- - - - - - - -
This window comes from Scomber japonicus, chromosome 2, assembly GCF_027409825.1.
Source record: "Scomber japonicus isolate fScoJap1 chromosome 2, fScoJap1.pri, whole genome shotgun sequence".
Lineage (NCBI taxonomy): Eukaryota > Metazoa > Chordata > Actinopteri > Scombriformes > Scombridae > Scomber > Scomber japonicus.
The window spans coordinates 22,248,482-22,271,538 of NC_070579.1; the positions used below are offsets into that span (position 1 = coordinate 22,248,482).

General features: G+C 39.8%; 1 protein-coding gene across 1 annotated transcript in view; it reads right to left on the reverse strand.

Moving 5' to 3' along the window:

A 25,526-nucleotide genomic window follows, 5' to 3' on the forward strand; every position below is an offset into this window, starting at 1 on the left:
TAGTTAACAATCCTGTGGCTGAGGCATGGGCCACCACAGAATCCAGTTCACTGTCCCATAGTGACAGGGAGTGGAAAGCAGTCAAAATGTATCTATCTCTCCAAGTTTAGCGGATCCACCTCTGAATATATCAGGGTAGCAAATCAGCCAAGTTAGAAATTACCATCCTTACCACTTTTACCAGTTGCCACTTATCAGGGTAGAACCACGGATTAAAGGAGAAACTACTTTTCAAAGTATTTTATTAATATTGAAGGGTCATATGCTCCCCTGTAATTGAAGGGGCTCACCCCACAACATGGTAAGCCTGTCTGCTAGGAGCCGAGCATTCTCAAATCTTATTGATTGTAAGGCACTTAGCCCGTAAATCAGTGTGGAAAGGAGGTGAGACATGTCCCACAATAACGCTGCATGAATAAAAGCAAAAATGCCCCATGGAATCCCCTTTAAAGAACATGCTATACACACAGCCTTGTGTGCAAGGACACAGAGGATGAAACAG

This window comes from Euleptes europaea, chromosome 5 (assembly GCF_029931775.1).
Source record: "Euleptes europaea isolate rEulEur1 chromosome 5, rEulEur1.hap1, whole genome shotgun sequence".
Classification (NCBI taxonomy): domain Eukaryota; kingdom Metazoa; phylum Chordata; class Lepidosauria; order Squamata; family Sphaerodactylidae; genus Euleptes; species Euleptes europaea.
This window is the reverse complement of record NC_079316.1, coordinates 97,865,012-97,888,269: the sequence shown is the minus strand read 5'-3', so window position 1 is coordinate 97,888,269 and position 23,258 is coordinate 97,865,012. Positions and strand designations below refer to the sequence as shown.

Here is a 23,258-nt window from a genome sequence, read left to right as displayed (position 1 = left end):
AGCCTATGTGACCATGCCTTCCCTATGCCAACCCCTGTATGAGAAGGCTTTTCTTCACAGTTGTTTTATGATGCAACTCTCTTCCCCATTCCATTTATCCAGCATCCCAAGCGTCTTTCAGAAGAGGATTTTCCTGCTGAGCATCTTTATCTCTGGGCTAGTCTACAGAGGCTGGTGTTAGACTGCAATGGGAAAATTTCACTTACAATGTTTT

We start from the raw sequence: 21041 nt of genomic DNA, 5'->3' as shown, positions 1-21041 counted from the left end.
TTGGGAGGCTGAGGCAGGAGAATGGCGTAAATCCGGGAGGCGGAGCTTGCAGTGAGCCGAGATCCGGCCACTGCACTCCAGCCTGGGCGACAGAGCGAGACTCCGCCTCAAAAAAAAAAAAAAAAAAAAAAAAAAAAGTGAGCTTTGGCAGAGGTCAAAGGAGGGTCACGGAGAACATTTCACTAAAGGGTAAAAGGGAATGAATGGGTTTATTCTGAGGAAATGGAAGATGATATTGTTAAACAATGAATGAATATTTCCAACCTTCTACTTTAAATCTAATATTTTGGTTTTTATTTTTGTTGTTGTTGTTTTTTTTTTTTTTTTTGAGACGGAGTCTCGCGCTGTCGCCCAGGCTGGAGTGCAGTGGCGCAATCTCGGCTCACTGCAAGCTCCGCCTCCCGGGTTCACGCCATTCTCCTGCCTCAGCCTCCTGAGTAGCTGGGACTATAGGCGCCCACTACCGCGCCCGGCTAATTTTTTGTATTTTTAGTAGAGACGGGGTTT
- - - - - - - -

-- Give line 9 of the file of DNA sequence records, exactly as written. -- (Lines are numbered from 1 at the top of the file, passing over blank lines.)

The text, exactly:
This window comes from Euleptes europaea, chromosome 5 (assembly GCF_029931775.1).